School is in! Even though this column is being published on April Fools Day, it’s not a joke. It’s oh so real.
For the last two weeks, I’ve downloaded lesson plans, math sheets, sight words, and writing exercises. Since their school was closed, Camp Big Papa has expanded their offerings and held school each day for our two granddaughters, Little One and Sweet Caroline.
In our makeshift basement classroom, Big Papa’s Basement School, the ratio is one teacher per two students.
First, an apology is in order. I’m sorry. I just didn’t know. To be a teacher facing not two, but thirty-plus kids everyday in a classroom is an impossibly hard job. But I’ve come up with a few tricks that may help teachers when they finally do go back to school.
To paraphrase author Dan Wiwchar, “Your brain can only absorb what your derriere can endure.” As I remember, the daily routine in Old Mrs. Crabtree’s third-grade classroom was indeed a pain in the backside. Sitting for hours in hard wooden chairs and not being allowed to get up and stretch, by the end of each day my behind really hurt.
That was over fifty-five years ago, and I remember it like it was yesterday. So, in Big Papa’s Basement School, we placed memory foam pads in all students’ and teacher’s chairs. I’m happy to report, after two weeks there have been no sore behinds.
When kids do go back to school, I recommend memory foam for all students’ chairs. And there’s a bonus — memory foam pads make for the safest pillow fighting ever. Not that pillow fighting is allowed in real school. But it sure is in Big Papa’s Basement School. Just wish my brothers and I had some of those back on Flamingo Street.
Study breaks are important. The only breaks in Old Mrs. Crabtree’s classroom were to go to the bathroom — limited to two breaks per student per day. In our basement classroom, breaks abound.
First, there are unlimited bathroom breaks. Second, snack breaks are every two hours. Third, there are big breaks for big balls. Every twenty minutes, the girls ring the school bell on my phone then scamper over to the twin exercise balls I bought just for Big Papa’s Basement School.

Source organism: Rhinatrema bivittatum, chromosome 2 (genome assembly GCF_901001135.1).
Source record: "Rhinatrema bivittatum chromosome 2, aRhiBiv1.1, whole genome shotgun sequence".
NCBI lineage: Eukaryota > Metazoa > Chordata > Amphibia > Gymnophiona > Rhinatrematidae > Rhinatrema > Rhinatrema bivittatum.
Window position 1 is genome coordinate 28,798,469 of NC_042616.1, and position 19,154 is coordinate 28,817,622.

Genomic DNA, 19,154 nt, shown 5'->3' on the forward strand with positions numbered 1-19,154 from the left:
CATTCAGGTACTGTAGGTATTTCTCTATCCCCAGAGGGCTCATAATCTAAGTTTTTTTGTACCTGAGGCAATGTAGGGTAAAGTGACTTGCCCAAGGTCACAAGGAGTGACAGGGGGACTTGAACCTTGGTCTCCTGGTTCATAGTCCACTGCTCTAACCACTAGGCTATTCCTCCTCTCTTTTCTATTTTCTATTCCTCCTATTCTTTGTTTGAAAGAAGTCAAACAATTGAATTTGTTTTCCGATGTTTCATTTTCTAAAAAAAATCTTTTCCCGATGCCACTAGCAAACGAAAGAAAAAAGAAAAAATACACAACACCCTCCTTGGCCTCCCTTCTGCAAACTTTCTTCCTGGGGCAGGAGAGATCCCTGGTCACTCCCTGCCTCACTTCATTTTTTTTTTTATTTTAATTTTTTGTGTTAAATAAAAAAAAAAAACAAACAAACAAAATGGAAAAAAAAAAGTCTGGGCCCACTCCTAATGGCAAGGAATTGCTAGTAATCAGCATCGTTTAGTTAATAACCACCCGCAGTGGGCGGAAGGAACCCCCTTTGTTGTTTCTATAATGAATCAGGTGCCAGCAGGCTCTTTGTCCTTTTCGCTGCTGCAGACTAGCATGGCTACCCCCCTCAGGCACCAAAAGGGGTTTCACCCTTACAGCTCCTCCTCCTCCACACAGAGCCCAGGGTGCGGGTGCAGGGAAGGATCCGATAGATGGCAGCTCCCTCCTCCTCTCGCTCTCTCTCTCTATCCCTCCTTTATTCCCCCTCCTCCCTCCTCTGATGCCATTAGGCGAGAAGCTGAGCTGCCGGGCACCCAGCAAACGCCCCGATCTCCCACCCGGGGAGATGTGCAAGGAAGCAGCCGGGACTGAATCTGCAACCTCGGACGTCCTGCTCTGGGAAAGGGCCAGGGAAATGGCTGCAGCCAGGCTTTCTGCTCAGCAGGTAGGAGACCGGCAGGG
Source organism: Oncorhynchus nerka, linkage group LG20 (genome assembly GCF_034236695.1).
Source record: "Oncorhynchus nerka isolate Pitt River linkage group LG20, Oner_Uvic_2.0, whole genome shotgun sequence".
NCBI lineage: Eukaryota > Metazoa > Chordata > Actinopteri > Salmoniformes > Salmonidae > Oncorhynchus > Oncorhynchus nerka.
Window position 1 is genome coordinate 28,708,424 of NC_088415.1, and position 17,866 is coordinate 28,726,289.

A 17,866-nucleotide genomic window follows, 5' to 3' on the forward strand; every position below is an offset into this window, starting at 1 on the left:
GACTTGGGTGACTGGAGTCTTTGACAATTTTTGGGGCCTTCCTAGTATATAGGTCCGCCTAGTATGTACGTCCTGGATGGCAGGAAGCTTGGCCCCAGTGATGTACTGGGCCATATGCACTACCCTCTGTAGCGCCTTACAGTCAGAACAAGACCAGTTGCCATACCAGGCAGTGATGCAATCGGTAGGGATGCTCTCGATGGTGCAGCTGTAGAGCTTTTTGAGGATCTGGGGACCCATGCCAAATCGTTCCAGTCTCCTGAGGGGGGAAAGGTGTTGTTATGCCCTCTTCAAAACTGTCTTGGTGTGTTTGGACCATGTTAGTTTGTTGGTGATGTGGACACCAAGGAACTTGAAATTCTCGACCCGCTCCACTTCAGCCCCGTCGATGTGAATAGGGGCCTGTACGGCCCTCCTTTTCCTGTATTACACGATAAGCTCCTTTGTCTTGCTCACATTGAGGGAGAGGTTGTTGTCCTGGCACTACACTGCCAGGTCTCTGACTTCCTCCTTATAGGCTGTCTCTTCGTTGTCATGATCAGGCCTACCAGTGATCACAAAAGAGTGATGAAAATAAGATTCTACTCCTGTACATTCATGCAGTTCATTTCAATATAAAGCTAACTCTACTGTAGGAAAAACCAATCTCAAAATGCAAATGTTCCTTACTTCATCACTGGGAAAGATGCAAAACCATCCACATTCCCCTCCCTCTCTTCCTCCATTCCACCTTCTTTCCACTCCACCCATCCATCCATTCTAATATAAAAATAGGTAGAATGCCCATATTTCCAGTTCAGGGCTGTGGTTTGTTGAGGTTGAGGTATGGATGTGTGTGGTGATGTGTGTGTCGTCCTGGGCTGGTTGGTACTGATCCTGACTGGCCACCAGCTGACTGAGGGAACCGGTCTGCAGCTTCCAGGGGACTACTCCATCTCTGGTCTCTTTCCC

As they giggle and bounce, I call out words for them to spell, giving me time to set up the next lesson. If giant bouncy balls were in all of my classrooms, I would’ve done better in school. When the girls finally do go back, in their backpacks will be surprises for their classrooms. Just add air for endless bouncing and giggles.
Lastly, on these warm spring days, Big Papa’s Basement School moves outside! Gathered around a picnic table under the grand old oak tree, baby leaves provide shade as the girls work through their studies.
Even without their giant bouncy ball breaks and pausing only a few times to play with “guests” crawling across the table, the girls make it to lunchtime without a single argument. Sack lunches that include PB&J’s, baby carrots, the fruit of the day, and leftover chocolate Easter eggs are quickly devoured and washed down with apple juice.
The rest of the afternoon, we study earth sciences, and by school’s dismissal for the day, the girls have made some important discoveries. They know the number of giant bubbles that can be eaten without getting sick is ten. A smaller pinecone floats faster downstream than a larger, heavier one.
Seeking the warmth under rocks and logs, cold-blooded snakes and lizards stay hidden during cool mornings, but come out by noon to sun and warm themselves. Also, a sandbox stimulates kids’ imaginations, providing hours of creative fun.
But be warned, just like at the beach, sand weighs more when water is dumped on it, preventing your ability to move. Especially when you’re buried up to your neck.
Special note to all those parents who have now instantly become teachers – you are probably realizing, just like I am, that teaching is hard … really hard. It’s an impossible job, and perhaps the most important one. And now, we are all living the life of a teacher. But just for a moment.
Soon kids will be going back to school, and things will be getting back to normal around our house. I won’t forget this time. It certainly has given me a whole new perspective about what our teachers go through, and not just for a couple of hours each day for a few weeks. They are teachers for the entire school year.
During the school closure, every teacher I’ve talked to say the same thing — they really miss their students. I will remember all of this the next time I sit across the table for that first parent/teacher conference.
[Rick Ryckeley has been writing stories since 2001. To read more of Rick’s stories, visit his blog: storiesbyrick.wordpress.com.]